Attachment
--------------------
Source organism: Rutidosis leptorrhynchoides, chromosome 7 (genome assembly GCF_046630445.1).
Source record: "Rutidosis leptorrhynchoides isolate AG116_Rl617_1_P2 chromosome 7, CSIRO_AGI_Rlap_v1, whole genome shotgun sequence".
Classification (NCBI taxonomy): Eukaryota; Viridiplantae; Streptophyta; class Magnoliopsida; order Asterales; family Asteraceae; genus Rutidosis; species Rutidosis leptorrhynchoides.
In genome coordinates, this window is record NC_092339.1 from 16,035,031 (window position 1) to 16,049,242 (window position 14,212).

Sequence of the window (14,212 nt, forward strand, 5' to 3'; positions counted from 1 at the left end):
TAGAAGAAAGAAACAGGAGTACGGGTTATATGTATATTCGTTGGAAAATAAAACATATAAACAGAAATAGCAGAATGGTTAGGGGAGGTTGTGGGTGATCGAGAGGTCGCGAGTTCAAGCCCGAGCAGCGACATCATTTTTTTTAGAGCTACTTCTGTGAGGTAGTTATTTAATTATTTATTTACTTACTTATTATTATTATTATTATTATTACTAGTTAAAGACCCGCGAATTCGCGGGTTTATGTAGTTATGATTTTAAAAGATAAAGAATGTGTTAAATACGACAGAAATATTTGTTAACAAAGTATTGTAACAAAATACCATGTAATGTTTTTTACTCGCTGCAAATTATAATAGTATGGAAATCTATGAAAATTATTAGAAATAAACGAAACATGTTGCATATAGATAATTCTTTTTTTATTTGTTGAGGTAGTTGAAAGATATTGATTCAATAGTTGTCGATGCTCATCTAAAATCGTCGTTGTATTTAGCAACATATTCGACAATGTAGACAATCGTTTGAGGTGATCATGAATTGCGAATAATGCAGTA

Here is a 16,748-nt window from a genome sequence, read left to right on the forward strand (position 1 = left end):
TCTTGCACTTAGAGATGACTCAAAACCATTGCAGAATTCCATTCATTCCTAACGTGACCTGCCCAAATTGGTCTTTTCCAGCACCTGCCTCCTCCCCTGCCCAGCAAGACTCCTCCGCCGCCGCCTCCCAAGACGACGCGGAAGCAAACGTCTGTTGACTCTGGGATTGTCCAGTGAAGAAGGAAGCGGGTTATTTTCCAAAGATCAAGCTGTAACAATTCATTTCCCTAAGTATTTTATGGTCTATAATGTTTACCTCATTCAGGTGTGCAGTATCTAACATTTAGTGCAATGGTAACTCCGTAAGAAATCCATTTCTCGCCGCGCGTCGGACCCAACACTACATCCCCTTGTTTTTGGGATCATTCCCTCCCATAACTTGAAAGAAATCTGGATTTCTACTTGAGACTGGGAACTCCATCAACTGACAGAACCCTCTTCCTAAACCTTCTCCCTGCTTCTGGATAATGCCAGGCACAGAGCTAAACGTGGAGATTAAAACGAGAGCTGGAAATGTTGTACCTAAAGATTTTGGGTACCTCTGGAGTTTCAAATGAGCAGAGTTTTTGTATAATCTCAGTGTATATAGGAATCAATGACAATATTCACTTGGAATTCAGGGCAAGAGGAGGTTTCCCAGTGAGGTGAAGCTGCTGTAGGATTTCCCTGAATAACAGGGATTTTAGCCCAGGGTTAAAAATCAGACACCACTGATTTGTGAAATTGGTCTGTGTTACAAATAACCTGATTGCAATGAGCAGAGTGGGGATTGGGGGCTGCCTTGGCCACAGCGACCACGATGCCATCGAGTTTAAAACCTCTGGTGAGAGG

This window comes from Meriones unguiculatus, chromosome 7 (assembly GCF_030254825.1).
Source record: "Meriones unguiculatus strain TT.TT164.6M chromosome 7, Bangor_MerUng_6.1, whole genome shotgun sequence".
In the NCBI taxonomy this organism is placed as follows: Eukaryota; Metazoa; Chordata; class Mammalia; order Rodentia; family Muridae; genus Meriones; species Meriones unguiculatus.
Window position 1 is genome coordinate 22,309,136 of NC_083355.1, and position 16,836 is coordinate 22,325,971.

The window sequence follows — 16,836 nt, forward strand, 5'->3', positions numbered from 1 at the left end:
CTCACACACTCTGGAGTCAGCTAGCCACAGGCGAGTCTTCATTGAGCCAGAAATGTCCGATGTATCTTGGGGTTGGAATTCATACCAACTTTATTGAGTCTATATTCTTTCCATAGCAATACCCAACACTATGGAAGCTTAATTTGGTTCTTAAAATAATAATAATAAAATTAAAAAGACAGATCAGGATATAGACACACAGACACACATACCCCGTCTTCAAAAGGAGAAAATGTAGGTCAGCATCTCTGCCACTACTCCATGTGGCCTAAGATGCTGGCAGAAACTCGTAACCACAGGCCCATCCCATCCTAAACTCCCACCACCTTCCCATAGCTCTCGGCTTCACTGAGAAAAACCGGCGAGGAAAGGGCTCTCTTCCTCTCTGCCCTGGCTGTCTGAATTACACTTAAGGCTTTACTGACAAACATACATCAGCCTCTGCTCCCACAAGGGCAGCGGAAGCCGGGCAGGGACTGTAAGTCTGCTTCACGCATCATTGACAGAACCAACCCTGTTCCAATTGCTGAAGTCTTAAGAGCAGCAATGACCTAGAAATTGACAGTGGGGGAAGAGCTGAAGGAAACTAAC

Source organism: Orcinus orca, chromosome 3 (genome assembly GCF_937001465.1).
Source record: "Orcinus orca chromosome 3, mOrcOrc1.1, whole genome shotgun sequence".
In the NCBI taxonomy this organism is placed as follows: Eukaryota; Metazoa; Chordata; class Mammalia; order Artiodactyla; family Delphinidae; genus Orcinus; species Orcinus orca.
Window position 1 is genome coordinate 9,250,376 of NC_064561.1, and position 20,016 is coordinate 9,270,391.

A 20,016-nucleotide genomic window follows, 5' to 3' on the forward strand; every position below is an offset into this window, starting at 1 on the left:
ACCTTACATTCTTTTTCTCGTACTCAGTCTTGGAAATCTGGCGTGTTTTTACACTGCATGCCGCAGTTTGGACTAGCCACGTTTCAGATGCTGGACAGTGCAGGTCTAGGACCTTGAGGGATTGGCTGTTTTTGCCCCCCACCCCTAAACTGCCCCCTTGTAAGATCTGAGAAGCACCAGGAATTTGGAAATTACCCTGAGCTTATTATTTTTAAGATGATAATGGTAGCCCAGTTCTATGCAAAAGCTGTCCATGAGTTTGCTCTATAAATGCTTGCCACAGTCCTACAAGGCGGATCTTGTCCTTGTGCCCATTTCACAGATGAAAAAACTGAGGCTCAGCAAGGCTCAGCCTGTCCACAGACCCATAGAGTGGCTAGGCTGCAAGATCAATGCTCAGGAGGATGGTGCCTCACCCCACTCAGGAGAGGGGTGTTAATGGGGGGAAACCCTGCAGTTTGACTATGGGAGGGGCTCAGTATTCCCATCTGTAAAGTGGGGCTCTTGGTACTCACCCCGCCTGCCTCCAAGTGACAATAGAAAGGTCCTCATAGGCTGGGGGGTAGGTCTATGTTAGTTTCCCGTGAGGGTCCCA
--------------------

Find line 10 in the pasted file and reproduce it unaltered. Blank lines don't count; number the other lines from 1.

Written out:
Source record: "Meriones unguiculatus strain TT.TT164.6M chromosome 7, Bangor_MerUng_6.1, whole genome shotgun sequence".